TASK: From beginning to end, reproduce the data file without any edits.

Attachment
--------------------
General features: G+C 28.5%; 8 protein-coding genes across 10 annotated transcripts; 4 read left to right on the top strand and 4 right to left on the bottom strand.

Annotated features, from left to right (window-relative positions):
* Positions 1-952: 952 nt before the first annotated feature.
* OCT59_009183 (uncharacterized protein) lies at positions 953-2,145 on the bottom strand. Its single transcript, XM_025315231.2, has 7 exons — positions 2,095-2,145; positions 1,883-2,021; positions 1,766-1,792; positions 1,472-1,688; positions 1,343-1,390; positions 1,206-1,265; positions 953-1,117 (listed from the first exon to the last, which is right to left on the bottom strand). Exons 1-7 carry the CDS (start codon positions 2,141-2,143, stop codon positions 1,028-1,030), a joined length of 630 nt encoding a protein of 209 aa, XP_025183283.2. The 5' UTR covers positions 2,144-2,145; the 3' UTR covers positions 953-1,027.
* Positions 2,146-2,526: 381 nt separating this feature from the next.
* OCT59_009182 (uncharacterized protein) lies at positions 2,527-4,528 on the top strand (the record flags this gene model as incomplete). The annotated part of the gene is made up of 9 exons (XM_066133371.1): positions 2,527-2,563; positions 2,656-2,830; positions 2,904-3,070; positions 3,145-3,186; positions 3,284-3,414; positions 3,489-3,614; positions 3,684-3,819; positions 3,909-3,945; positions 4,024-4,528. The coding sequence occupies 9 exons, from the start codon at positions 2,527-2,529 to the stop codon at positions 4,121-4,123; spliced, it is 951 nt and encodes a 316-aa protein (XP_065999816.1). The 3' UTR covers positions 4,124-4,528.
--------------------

General features: G+C 28.5%; 8 protein-coding genes across 10 annotated transcripts; 4 read left to right on the top strand and 4 right to left on the bottom strand.

Annotated features, from left to right (window-relative positions):
* Positions 1-952: 952 nt before the first annotated feature.
* OCT59_009183 (uncharacterized protein) lies at positions 953-2,145 on the bottom strand. Its single transcript, XM_025315231.2, has 7 exons — positions 2,095-2,145; positions 1,883-2,021; positions 1,766-1,792; positions 1,472-1,688; positions 1,343-1,390; positions 1,206-1,265; positions 953-1,117 (listed from the first exon to the last, which is right to left on the bottom strand). Exons 1-7 carry the CDS (start codon positions 2,141-2,143, stop codon positions 1,028-1,030), a joined length of 630 nt encoding a protein of 209 aa, XP_025183283.2. The 5' UTR covers positions 2,144-2,145; the 3' UTR covers positions 953-1,027.
* Positions 2,146-2,526: 381 nt separating this feature from the next.
* OCT59_009182 (uncharacterized protein) lies at positions 2,527-4,528 on the top strand (the record flags this gene model as incomplete). The annotated part of the gene is made up of 9 exons (XM_066133371.1): positions 2,527-2,563; positions 2,656-2,830; positions 2,904-3,070; positions 3,145-3,186; positions 3,284-3,414; positions 3,489-3,614; positions 3,684-3,819; positions 3,909-3,945; positions 4,024-4,528. The coding sequence occupies 9 exons, from the start codon at positions 2,527-2,529 to the stop codon at positions 4,121-4,123; spliced, it is 951 nt and encodes a 316-aa protein (XP_065999816.1). The 3' UTR covers positions 4,124-4,528.